Another homeschool difference is that families form a special bond. There is more time to think about and plan family outings and grow closer. We prayed together, ate our meals together, traveled to ball games together, and so much more. We are still close to our adult children. My oldest daughter and her family come to our house most Sundays for a meal, or we go to her home. We receive calls often from our two children that live out of town and attend church together when they are home.

I believe that homeschooling puts us in a unique position to be available for our children. We are not trying to get them to complete their homework or help them with special projects in the evening hours. Instead, school work is accomplished during the day on our schedule and does not often spill over into the evening hours. My two oldest had a goal of completing their school work before noon. This didn’t always work for them, but they tried. Their goal, not mine.

Another unique possibility of homeschooling is the ability to spend time focusing on an area of interest. Are your children interested in music, sports, reading, or writing? Homeschoolers have gone on to win national competitions such as science fairs, 4-H fair competitions, spelling bees, and sports titles. My daughter participated in the Softball World Series two years in a row. She and my son both earned sports scholarships to different colleges. My daughter and I co-authored a three-book series, The Truth Seekers Mystery Series. These books were selected by God’s World Publishing as the Book of the Month and featured for many years in the Christian Books catalog.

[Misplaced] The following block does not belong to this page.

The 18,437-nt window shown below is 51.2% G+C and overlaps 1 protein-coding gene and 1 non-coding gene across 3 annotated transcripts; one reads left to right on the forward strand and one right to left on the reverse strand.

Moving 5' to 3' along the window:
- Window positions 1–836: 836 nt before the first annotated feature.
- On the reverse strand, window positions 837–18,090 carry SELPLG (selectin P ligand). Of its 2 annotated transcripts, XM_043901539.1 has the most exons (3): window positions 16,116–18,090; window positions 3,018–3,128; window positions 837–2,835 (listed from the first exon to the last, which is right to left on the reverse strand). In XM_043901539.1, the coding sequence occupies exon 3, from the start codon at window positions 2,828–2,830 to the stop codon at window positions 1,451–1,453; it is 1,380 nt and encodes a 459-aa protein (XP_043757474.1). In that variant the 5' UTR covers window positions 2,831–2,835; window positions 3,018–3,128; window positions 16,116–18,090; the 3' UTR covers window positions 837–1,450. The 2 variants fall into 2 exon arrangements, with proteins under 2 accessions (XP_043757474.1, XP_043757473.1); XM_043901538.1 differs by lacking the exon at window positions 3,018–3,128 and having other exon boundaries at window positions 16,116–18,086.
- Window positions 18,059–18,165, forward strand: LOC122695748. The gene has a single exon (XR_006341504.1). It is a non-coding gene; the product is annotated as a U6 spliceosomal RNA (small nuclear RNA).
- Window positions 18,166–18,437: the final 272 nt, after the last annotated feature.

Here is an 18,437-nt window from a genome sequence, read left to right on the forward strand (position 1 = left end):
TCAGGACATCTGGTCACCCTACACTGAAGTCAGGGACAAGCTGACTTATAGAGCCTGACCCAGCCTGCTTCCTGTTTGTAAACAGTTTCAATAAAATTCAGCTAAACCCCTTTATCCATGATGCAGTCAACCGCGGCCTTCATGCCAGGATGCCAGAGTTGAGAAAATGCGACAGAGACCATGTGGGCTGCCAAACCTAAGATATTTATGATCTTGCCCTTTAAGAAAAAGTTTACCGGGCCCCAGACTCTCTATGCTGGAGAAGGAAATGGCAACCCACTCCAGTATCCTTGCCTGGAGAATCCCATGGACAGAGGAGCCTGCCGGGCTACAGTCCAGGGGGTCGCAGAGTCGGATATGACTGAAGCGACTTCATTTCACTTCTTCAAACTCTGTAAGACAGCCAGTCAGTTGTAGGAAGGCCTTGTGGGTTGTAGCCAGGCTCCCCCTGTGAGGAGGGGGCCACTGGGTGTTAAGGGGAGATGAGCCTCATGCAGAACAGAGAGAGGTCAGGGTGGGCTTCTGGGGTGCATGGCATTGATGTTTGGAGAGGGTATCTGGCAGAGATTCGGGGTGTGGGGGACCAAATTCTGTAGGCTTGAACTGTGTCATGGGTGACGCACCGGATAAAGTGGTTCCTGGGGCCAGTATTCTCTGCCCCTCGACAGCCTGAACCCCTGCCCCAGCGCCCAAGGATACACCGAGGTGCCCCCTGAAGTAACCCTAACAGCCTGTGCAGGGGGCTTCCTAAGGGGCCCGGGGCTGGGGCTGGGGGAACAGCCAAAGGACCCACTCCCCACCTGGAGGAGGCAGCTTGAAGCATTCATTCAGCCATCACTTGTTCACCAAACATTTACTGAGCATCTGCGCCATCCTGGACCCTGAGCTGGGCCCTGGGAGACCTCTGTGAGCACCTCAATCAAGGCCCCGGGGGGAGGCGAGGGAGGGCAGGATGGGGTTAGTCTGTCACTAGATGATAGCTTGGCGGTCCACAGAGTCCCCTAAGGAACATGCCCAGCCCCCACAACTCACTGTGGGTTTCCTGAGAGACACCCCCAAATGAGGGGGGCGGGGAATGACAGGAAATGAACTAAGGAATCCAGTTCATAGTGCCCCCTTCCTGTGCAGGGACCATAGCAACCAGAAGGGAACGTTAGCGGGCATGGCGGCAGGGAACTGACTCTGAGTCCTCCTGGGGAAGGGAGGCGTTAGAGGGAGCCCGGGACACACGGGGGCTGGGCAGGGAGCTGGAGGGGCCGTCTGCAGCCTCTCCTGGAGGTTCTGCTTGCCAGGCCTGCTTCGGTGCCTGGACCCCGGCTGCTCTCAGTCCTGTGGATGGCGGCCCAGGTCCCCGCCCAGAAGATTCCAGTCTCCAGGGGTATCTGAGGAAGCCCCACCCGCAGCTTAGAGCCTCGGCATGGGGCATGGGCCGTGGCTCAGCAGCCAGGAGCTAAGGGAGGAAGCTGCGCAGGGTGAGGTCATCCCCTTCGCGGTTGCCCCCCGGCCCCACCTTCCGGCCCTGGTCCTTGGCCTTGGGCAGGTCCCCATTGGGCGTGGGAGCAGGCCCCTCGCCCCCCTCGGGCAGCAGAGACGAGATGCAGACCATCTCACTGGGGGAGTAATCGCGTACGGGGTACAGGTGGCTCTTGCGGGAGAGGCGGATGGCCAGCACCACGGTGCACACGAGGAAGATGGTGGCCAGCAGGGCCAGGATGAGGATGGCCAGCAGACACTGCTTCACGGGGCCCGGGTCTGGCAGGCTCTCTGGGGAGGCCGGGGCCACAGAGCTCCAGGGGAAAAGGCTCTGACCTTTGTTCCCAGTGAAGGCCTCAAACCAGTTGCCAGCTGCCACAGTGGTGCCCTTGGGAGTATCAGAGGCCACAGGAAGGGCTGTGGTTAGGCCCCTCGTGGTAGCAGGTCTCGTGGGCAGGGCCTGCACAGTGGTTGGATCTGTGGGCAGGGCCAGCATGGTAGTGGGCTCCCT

What is your child’s interest and how can you encourage them? Again, the unique opportunities that homeschooled children have far surpasses their counterparts. Instead of fitting into a curriculum designed for an entire classroom of similar-aged and grade children, your homeschool can cater to the interests of your children. What are you reading for literature? My children read CS Lewis, the classics, and more. They had a specifically designed reading list for American Literature and World Literature in high school (and yes, some books were definitely not on our list).

Just think of the possibilities! The homeschool difference is something your children will benefit from for years to come.